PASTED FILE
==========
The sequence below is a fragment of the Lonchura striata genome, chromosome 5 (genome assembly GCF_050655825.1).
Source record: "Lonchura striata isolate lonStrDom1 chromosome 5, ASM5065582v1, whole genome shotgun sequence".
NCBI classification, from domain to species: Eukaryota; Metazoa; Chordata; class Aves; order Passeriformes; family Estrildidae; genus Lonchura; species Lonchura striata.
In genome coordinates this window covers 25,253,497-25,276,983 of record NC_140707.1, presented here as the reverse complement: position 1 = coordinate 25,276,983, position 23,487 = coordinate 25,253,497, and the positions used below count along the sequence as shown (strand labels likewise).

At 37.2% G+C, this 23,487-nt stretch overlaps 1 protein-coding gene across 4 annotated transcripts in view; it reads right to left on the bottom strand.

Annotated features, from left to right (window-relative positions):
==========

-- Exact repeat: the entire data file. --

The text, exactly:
The sequence below is a fragment of the Lonchura striata genome, chromosome 5 (genome assembly GCF_050655825.1).
Source record: "Lonchura striata isolate lonStrDom1 chromosome 5, ASM5065582v1, whole genome shotgun sequence".
NCBI classification, from domain to species: Eukaryota; Metazoa; Chordata; class Aves; order Passeriformes; family Estrildidae; genus Lonchura; species Lonchura striata.
In genome coordinates this window covers 25,253,497-25,276,983 of record NC_140707.1, presented here as the reverse complement: position 1 = coordinate 25,276,983, position 23,487 = coordinate 25,253,497, and the positions used below count along the sequence as shown (strand labels likewise).

At 37.2% G+C, this 23,487-nt stretch overlaps 1 protein-coding gene across 4 annotated transcripts in view; it reads right to left on the bottom strand.

Annotated features, from left to right (window-relative positions):